DAMNED || LANDEL'S INSTITUTE

A Multifandom Asylum RPG


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Night 50: North of the Institute
[flip of a coin]
girlsandgadgets wrote in damned
[From here.]

Edgar landed heavily, waiting a moment for Gren before starting the trek north. He moved quickly, wanting to get some ground between them and the institute before stopping to consider their direction. He could only guess the distance of Landel's influence: it was likely that if he could control the town, the areas within walking distance of the institute were in his realm as well. They'd be easier targets if they stopped for too long.

"A few nights ago, a voice appeared on the radio," he explained as he walked. "It was a woman- the Jill we just heard of- claiming she was trying to aid us. She sent us directions that night, and again the next, trying to find something or someone. Judging by what we just heard, I'd say the latter."

The ground began to slope upward, growing rockier with each step as the grass died away. What was just outside the walls of the institution? "Until those nights, the devices remained silent and seemingly useless," he said as he pulled the jacket around him to ward off the cold. "I only happened to hear the message a few nights ago because I'd returned to my room to drop off a few items. It was fortunate timing, and while I'm not keen on trusting someone I can't see, I am interested in their motives for their 'help.'"

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The area outside the wall didn't look too hospitable. It was spooky, like the courtyard had been, and rather barren, despite the somewhat blighted looking trees that grew here and there. How long would they have to walk before hitting anything remotely like civilization? Or was there any? If the town they'd visited briefly the night before was in reach of the institute's influence...

He shook those thoughts off for the moment, keeping pace with Edgar and using his shovel was a make-shift walking stick. The terrain didn't seem like it was going to get any easier, and he hoped he'd manage to hold up as well as he had the night before... while hiking in less than favorable conditions wasn't a new experience, he hadn't done it in awhile.

"Seems a little suspicious to me," he replied. "They just happen to be able to tap into the frequency on these radios we just happen to have been given?" It wasn't impossible, of course. Perhaps the voice belonged to former staff, or someone who'd already managed to escape, but it seemed to Gren that it was more likely to be a trick. That, or after two days in this place, he was already becoming paranoid. "I guess finding out more couldn't help, but you're right... I'm not inclined to trust some voice, just because they say they want to help."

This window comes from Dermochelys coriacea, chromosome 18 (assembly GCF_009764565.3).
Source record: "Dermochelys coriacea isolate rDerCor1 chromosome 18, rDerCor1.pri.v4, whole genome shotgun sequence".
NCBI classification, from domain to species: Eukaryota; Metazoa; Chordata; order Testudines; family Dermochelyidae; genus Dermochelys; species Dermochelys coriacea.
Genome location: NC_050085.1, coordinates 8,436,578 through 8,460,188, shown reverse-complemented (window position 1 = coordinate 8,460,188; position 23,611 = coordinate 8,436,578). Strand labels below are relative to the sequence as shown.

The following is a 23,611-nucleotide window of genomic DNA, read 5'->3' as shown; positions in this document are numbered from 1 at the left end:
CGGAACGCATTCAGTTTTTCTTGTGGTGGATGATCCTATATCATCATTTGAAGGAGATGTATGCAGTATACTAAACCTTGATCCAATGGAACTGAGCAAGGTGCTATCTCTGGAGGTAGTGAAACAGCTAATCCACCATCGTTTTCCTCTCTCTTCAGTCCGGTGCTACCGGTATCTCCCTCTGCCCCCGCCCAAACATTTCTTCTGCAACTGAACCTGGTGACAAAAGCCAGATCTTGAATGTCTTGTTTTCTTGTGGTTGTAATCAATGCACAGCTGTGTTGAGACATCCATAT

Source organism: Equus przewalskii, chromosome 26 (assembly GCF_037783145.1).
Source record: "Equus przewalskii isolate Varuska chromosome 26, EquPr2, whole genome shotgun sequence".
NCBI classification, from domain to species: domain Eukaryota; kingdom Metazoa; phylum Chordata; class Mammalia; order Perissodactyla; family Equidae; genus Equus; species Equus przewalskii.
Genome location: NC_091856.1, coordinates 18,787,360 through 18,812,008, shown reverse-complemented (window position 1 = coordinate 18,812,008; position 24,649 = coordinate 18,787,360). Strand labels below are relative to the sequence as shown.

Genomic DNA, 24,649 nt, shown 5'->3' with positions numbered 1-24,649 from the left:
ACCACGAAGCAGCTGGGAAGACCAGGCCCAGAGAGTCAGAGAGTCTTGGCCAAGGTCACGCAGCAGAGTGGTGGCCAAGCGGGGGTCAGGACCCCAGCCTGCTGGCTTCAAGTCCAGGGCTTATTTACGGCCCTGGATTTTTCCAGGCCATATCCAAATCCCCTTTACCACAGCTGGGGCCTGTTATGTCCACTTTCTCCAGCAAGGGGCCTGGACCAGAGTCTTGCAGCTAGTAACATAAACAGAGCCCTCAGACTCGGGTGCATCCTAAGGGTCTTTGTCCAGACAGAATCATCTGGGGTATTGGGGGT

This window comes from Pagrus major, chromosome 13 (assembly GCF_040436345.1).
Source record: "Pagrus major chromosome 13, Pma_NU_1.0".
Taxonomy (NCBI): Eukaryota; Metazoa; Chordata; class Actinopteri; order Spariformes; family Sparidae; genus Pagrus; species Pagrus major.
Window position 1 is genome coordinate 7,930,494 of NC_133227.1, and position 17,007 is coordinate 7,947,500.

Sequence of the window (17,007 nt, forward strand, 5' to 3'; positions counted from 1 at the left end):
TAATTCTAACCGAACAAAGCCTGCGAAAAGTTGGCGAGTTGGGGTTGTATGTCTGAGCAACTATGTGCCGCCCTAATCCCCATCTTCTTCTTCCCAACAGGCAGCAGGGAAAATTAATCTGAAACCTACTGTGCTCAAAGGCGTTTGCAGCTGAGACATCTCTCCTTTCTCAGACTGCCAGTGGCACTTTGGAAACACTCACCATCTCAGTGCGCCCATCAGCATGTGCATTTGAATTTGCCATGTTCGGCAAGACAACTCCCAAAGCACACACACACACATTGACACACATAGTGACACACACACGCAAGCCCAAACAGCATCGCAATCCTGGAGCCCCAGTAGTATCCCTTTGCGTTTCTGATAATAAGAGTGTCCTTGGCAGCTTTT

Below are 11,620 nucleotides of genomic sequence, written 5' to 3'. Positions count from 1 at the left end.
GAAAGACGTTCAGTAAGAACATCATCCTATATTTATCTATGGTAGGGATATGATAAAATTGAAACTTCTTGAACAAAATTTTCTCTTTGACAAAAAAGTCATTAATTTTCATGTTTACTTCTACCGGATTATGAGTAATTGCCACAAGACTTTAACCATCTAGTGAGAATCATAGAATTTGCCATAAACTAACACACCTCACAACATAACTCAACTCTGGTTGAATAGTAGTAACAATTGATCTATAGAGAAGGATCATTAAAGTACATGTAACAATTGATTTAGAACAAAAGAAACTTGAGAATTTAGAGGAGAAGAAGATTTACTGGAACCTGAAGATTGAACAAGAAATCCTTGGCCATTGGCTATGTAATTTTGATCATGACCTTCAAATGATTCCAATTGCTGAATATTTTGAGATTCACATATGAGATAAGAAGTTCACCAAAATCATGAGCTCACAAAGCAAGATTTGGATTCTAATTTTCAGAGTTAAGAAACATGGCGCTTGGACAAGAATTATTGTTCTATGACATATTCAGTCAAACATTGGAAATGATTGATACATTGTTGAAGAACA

Edgar considered what Gren was saying a moment, leaning on his shovel as he walked, his balance as unsteady as the terrain. He had no doubt their first wall crossing had reopened his wound; the bandaging was generous and would have to suffice for the night.

"It does seem to be a strange coincidence that these rebels can conveniently use the radios provided to us by the institute for their own plans," he mused. He could also see the other side of the coin: "Then again, perhaps they are simply taking advantage of what's been offered to them. I have to say that it does seem like Landel provides his prisoners with ample opportunities for-"

The radio in Edgar's pocket screeched loudly, unnaturally so- the noise was deafening, loud enough that Edgar reflexively dropped his shovel to cover his ears. Even though the sound disappeared a moment later, it still hummed dully in his ears afterward. He shook his head, retrieving his shovel. He paused, scanning the nearby hills, so sure the noise would have attracted something.

When nothing emerged immediately, he began walking again, his pace a little slower than before. "While I appreciate their efforts if they truly do have altruistic motivations," he continued, a hint of irritation in his voice, "I'd rather the radios not make a racket while we're trying to sneak through the foothills."

Gren's attention drifted from what Edgar was saying to the static over the radio and the announcement that followed, scoffing at the message being delivered. The sudden screeching that erupted caught him off guard, sending him staggering as it deafened him momentarily. Some half-remembered instinct had him bracing for an impact, though the noise wasn't followed by the explosion of any artillery. It took him a moment to steady himself again, and even then, his heart felt like it was trying to jump out of his chest in a way that made him feel decidedly ill.